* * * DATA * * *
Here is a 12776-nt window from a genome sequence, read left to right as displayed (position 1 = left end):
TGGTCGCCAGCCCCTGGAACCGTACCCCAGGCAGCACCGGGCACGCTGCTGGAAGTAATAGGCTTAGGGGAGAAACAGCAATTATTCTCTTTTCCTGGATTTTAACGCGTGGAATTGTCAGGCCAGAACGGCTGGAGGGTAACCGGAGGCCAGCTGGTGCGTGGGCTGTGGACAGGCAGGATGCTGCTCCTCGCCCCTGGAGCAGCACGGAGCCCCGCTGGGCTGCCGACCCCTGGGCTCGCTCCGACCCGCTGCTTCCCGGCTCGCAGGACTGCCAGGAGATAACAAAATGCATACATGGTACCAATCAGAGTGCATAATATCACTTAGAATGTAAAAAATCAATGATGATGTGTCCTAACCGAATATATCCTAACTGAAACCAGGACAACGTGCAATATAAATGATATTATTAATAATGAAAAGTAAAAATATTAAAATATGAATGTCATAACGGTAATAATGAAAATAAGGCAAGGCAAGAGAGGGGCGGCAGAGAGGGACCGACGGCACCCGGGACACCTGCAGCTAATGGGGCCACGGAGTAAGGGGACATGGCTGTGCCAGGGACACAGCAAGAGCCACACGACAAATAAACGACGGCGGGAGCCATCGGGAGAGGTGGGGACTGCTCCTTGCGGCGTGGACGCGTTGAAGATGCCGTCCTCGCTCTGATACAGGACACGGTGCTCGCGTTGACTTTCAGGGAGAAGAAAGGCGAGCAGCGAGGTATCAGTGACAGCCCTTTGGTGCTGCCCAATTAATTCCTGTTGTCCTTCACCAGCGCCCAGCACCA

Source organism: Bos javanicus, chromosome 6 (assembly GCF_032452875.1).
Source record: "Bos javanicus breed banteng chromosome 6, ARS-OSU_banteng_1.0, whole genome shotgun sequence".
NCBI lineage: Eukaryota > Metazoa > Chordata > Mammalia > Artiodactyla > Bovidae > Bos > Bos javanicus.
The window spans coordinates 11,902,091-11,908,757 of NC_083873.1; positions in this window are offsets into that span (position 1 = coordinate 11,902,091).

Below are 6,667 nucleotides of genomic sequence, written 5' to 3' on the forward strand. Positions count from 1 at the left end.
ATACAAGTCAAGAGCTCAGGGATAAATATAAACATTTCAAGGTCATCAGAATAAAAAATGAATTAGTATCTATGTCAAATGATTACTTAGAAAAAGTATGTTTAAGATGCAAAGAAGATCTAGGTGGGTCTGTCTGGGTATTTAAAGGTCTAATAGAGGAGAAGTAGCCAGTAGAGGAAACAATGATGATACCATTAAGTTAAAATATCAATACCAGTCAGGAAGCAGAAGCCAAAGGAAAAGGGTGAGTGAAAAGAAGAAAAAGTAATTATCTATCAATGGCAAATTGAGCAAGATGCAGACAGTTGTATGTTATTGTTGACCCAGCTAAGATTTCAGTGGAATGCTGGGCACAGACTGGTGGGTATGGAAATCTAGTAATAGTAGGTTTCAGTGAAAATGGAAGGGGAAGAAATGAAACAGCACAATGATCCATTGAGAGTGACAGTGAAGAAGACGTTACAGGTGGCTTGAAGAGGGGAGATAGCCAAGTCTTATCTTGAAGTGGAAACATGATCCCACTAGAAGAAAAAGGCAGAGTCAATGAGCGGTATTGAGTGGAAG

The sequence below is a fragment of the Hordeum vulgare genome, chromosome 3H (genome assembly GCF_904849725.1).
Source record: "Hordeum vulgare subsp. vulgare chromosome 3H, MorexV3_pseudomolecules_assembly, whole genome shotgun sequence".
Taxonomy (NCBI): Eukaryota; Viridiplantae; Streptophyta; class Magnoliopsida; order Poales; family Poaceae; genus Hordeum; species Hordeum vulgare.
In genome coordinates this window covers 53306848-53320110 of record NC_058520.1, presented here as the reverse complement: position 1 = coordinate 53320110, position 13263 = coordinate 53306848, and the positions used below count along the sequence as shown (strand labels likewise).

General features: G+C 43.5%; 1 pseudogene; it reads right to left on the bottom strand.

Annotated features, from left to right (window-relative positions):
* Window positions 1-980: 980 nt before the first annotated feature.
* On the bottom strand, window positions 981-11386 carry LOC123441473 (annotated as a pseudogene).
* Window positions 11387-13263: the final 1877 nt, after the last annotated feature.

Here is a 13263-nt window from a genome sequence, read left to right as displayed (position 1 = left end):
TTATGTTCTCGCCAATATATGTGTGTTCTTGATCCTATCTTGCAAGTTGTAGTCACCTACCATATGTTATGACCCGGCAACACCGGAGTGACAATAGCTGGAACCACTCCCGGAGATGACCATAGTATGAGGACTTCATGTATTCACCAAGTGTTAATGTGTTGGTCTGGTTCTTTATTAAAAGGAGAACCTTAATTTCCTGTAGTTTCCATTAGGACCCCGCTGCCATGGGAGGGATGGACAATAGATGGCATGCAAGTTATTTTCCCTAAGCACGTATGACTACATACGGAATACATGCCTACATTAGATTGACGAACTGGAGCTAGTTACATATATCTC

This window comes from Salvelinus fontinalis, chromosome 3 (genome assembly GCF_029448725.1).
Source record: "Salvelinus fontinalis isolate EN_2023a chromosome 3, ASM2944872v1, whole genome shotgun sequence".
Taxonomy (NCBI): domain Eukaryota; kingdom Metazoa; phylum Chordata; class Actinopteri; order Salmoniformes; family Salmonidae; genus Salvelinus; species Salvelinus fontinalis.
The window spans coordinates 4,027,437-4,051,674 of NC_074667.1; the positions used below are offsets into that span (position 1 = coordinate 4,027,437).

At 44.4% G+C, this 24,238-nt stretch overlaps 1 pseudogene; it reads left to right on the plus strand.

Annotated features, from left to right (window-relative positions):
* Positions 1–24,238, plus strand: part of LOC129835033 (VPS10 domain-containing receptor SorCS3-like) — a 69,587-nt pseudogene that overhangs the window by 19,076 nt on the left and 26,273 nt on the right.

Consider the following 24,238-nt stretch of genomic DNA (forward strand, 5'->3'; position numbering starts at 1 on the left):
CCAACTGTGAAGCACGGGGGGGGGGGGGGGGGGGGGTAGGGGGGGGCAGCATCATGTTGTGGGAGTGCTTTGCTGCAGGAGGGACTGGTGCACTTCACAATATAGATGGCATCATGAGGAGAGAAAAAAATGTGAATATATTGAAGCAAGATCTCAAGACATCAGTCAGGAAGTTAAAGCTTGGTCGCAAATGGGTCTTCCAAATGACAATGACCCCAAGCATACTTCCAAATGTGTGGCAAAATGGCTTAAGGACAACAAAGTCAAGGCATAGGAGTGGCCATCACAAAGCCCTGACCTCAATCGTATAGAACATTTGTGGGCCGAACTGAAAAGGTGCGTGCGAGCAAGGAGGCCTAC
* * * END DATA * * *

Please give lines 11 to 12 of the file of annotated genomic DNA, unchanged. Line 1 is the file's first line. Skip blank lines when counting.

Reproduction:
Taxonomy (NCBI): Eukaryota; Viridiplantae; Streptophyta; class Magnoliopsida; order Poales; family Poaceae; genus Hordeum; species Hordeum vulgare.
In genome coordinates this window covers 53306848-53320110 of record NC_058520.1, presented here as the reverse complement: position 1 = coordinate 53320110, position 13263 = coordinate 53306848, and the positions used below count along the sequence as shown (strand labels likewise).